During my freshman year of college, I went to Saddleback College in Mission Viejo, Calif. Living in Orange County, So-Cal is no joke and it costs your daddy's fortune (or at least mine), so I returned to be a fiscally responsible adult.

One gem I took with me from the O.C. was my dear friend, Rebekah. Granted, I didn't actually take her with me, but our friendship lasted the test of a year's time and she made it here this weekend for Labor Day.

It's not as if Tennessee is on the other side of the world, but it is insanely far from Southern California; to be exact, Knoxville and Mission Viejo are 2,188 miles apart.

It's far enough, and if you're Rebekah Owen, you've grown up in Orange County your whole 21 years of life and the farthest east you've been is Utah.

For Rebekah, Tennessee might as well be a different country.

"The big things," she said, "were the little things."

Starting on the shallow side of life, Rebekah thought the style of clothing had a wider variety, especially in sporty outfits.

She also said it was easy to pick out the frat boys due to the khaki pants and button downs, but I think we already knew that.

She assumed the hipsters here were more authentic.

"In Cali," she explained, "everyone dresses up in hipster-style all the time yet don't follow the lifestyle."

Everyone, she repeated, everyone has a southern accent. Even the ones with mild accents still say "y'all" frequently.

The automobile life isn't as hectic in Tennessee, according to Rebekah: "People aren't trying to be crazy drivers. People move out of the way for you instead of passing you."

When I asked her how she imagined southerners might act before finding out herself, she proclaimed, "Well, I pretty much expected everyone to be just like Julie (yours truly); down to earth, excited, happy-go-lucky."

She concluded her preconceived notion was spot on.

"It was clear that everyone is confident in themselves," Rebekah said. "People are willing to bring their unique personalities to the table."

Rebekah thinks that her Cali-cohorts are always aware of their own 'cool factor' and put others down on the daily.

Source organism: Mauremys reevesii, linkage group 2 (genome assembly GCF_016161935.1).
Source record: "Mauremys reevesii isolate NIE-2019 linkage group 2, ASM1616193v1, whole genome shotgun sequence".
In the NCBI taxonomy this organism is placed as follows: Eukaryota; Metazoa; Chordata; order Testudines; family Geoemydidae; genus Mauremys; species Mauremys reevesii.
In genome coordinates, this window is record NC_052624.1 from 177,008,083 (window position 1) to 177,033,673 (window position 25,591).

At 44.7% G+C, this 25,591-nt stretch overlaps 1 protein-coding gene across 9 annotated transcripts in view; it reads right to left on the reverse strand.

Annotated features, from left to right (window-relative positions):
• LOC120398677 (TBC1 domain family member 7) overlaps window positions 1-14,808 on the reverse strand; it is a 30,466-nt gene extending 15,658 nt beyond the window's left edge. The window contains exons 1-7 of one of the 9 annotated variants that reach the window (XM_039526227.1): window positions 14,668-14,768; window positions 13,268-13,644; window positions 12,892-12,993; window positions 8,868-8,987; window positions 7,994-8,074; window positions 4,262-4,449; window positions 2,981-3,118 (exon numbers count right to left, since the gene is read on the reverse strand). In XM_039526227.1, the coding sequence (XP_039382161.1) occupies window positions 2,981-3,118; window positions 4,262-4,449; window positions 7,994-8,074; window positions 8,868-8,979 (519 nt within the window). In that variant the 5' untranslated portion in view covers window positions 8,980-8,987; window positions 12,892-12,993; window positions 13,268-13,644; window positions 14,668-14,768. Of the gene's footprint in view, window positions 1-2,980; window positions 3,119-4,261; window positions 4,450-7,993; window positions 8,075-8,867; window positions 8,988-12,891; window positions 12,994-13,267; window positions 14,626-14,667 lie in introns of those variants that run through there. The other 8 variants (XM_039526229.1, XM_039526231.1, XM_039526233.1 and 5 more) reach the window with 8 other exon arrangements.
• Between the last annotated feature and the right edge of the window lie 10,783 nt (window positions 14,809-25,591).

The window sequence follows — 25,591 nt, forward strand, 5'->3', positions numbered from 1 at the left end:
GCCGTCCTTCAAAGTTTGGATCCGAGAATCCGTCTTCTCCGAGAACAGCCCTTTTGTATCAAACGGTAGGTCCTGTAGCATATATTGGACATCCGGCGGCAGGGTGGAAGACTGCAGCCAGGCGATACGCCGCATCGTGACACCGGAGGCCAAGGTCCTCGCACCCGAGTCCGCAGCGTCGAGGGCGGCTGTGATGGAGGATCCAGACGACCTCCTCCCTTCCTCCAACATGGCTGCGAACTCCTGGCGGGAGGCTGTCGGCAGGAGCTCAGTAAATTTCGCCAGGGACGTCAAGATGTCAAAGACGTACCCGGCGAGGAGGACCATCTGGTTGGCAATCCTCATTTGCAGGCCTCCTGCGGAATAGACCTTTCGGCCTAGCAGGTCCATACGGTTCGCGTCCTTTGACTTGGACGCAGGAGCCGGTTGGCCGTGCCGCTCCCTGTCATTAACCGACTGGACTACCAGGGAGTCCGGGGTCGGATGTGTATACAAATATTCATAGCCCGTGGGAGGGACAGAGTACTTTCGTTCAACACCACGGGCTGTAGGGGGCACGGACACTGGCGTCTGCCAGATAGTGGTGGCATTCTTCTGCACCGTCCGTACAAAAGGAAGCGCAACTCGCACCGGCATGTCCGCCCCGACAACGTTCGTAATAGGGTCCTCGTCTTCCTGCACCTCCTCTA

"In California, people try so hard to stand out from the crowd and prove they're 'individuals,'" Rebekah said.

"In Tennessee, people's individuality creates unity."

After a while, Rebekah gave up asking me, "Do you know them? Everyone acts like they're friends, and like they actually care."

I'm not sure if we do, but it's still a sweet idea.

Rebekah's first day here, she was studiously doing her homework in one of our solemn library cubicles.

All of the sudden, a student behind her starts freaking out and comes running up to Rebekah, exclaiming, "Come here! Look at this bug!"

Apparently, a house centipede had made its home in an outlet in one of our UT cubbies. The student told Rebekah, "I just had to share that with somebody."

This exchange symbolizes the time Rebekah had in Tennessee. She says personally she would have discreetly made her way to another cubicle without attracting any attention to herself.

Rebekah felt everyone tried to involve her; when I had work on Saturday, three different people got her cell phone number so that she might have someone with whom to attend the game.

Strangers rushed at her with connections.

Like the house centipede, although in a foreign environment, she found her own outlet in our home sweet home.

Julie Mrozinski is a junior in English. She may be reached at jmrozins@utk.edu.